Across Europe, thousands of miles of railway have been abandoned over the years and left to rust. But in one German town, an old line that once transported Prussian troops and military equipment and later shuttled children to and from school has been brought back to life. Today, you can enjoy a ride along the disused railway on a draisine— or rail bike.
Walls protrude from the tangled undergrowth. Cobblestones cut through the grass with kerbstones delineating old pathways and tracks. Ahead, steps spiral up to what once must have been a grand doorway. A stone plinth stands empty, the statue it once held long since disappeared. Then another plot, this time with a cross – presumably the remnants of an old church. Opposite it, a staircase leads to a former fort. You can still see a tiled bathroom, a relic from a bygone era.
There’s no better way to discover a country than from the gently rocking first-class carriage of a train winding its way through deep gorges and mountain passes. Croatian Railways may not rival the glamour of the Orient Express and the gentle rocking may not always be quite so gentle, but the landscape you pass through is all the more impressive.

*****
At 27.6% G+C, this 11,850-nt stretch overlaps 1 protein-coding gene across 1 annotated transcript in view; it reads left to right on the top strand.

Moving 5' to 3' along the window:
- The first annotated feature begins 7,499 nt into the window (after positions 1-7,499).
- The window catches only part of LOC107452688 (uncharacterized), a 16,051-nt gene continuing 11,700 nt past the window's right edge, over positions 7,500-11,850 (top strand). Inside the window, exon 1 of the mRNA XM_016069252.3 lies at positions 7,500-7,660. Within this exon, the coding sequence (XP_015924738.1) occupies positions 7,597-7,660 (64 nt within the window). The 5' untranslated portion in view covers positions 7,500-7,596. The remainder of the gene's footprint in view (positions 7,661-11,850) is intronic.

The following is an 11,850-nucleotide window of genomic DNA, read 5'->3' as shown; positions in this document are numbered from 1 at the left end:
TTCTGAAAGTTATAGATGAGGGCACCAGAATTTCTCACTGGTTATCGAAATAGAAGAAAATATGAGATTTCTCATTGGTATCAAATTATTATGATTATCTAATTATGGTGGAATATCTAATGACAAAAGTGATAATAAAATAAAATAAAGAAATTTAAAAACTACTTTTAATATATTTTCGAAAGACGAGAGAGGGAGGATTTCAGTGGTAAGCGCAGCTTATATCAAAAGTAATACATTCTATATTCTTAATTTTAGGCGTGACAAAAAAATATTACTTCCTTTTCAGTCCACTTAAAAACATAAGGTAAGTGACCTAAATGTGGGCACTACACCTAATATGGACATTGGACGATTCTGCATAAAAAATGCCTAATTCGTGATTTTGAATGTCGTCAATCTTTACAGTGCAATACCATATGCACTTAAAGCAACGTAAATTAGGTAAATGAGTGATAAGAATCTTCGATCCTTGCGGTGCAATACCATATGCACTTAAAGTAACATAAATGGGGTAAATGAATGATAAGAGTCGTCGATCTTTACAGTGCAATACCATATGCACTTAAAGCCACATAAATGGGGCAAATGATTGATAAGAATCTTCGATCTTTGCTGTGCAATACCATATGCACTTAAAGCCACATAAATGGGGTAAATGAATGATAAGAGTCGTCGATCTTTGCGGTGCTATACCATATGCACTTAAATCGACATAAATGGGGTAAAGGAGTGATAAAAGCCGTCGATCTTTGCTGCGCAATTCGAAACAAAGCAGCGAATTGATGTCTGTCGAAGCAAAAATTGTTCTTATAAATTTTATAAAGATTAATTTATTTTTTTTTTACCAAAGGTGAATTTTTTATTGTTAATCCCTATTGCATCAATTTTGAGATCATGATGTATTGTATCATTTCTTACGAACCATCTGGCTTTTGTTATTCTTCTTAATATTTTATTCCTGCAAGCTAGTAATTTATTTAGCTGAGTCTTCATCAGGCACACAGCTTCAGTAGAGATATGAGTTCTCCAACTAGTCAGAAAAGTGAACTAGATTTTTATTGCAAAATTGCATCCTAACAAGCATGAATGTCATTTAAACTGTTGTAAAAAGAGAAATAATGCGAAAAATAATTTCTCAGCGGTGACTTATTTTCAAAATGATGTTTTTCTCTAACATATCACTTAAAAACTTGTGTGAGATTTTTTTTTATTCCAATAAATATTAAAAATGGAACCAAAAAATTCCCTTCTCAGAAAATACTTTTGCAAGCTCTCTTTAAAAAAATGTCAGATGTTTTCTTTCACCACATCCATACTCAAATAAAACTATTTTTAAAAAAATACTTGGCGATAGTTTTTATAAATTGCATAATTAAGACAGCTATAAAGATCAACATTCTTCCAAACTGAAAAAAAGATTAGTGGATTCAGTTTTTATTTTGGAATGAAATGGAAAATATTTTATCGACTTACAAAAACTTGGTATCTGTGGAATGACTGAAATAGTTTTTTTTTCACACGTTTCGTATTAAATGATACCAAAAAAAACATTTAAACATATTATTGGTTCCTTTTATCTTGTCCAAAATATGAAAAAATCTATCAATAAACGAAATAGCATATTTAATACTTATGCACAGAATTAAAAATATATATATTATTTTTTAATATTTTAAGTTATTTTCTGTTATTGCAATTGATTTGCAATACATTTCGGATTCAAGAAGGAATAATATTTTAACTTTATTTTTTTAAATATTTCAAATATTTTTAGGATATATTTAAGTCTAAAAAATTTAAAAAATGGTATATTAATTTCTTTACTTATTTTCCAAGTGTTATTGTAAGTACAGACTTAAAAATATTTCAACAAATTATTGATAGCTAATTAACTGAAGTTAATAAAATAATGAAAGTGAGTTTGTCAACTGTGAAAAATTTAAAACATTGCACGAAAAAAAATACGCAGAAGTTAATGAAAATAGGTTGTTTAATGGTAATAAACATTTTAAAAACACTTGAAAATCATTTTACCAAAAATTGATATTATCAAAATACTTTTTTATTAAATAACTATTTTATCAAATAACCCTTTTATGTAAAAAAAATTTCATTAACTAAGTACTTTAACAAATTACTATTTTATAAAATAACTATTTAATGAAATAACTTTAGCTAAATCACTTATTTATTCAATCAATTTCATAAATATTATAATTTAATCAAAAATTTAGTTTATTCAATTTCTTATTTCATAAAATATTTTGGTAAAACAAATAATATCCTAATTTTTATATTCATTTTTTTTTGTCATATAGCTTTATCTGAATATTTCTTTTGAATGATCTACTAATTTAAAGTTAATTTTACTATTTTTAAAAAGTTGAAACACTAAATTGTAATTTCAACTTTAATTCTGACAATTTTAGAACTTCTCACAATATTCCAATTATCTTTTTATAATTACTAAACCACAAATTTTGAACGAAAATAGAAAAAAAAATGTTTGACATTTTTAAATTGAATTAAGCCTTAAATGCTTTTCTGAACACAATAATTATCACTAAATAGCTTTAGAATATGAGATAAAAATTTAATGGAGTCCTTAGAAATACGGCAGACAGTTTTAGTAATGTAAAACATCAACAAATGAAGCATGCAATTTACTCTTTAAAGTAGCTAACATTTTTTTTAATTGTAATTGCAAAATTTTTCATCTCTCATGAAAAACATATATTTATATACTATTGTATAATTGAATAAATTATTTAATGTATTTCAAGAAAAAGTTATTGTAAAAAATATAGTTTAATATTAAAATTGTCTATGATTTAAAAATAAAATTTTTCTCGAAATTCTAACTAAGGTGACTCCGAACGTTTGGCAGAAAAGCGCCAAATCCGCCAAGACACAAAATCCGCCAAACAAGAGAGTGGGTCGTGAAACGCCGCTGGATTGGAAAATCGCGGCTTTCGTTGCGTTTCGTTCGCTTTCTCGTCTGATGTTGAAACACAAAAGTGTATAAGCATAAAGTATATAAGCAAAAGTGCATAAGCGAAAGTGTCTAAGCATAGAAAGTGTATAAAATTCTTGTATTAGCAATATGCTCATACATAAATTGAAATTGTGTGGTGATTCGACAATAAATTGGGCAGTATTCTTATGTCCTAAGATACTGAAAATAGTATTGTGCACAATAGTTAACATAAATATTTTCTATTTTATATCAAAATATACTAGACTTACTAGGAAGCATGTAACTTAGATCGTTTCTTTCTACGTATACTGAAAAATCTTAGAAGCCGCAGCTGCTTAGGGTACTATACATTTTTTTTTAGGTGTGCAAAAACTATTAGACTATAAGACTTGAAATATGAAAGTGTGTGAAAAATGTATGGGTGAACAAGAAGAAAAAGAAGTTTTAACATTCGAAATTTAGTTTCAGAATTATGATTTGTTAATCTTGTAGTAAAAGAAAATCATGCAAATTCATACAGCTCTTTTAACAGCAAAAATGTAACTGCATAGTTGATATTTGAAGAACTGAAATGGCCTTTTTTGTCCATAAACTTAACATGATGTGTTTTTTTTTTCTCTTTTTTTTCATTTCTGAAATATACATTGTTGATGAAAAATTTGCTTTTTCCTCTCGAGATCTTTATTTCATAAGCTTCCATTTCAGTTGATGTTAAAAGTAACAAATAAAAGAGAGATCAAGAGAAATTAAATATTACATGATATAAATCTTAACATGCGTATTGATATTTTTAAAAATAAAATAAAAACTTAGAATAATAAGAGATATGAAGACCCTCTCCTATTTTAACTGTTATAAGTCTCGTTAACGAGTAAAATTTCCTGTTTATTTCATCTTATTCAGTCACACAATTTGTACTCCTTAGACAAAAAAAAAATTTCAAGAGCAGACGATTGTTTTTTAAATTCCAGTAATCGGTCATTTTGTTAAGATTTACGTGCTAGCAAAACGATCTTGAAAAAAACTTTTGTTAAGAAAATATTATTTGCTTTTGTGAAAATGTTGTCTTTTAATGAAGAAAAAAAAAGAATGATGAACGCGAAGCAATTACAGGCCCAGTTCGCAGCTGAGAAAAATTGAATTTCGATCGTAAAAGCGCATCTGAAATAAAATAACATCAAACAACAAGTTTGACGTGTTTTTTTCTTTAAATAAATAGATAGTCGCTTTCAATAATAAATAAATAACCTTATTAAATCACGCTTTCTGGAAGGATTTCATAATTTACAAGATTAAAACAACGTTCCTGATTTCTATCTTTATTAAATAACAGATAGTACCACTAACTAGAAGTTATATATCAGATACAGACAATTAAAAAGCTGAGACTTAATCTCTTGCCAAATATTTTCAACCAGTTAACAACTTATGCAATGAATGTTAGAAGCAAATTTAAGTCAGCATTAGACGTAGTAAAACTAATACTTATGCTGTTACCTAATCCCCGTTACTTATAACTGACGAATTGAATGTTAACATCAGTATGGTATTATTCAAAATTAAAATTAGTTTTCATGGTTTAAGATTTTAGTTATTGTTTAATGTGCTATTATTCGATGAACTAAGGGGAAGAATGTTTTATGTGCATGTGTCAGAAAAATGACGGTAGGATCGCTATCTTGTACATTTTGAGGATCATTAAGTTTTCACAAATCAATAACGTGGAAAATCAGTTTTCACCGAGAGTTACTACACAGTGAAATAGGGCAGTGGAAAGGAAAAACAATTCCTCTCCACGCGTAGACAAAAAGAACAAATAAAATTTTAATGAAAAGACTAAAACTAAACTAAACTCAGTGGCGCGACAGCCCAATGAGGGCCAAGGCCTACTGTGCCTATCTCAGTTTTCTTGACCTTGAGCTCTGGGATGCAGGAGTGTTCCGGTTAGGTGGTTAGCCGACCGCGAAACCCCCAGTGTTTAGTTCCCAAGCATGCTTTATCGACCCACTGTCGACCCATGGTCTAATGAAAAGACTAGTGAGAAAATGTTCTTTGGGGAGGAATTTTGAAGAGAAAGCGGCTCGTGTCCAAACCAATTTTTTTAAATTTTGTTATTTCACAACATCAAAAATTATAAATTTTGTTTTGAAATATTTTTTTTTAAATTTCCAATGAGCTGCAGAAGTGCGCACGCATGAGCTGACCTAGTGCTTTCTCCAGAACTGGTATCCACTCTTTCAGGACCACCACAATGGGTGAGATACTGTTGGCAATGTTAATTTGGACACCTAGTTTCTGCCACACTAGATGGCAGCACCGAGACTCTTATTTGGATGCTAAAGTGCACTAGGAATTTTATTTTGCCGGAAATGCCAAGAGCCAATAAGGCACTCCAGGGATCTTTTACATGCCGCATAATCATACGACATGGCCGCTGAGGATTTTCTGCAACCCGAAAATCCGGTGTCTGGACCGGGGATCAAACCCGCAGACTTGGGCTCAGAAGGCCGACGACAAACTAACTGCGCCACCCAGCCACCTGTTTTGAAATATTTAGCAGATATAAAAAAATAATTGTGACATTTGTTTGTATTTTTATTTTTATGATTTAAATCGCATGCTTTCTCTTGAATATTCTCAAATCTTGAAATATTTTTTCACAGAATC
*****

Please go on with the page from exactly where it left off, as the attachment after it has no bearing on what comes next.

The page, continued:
In these strange times of self-isolation and social distancing we find ourselves in, it’s hard not to feel a little disconnected from the world going on around us. A world which, for now at least, we’re forbidden from venturing out into.
But being stuck in our homes does not mean we have to press pause on our sense of adventure. Travelling is about far more than just transporting yourself from A to B. It’s about discovery and learning and letting your inquisitive side take over. And thankfully you can do all of this now from the comfort of your own home. So grab your phone or tablet or even stream it on your TV and join me on a stroll through some of Europe’s greatest museums, just without the queues and admission fees.
Relaxing, eco-friendly travel without the queues and security checks of an airport? Here are our top reasons why you should ditch flying and travel the 500 km between Berlin and Munich, one of Germany’s busiest routes, by train.
The air is thick with cinnamon and cloves, roasted almonds and sweet pastries. Artisans busy themselves selling handmade decorations and handicrafts to curious shoppers. There’s stollen (a traditional sweet bread filled with candied fruits) to fortify you and hot mulled wine to warm you up. The Silesian Christmas Market in Görlitz is full of festive cheer, but Germany’s easternmost town is steeped in history and there’s a lot more here to discover.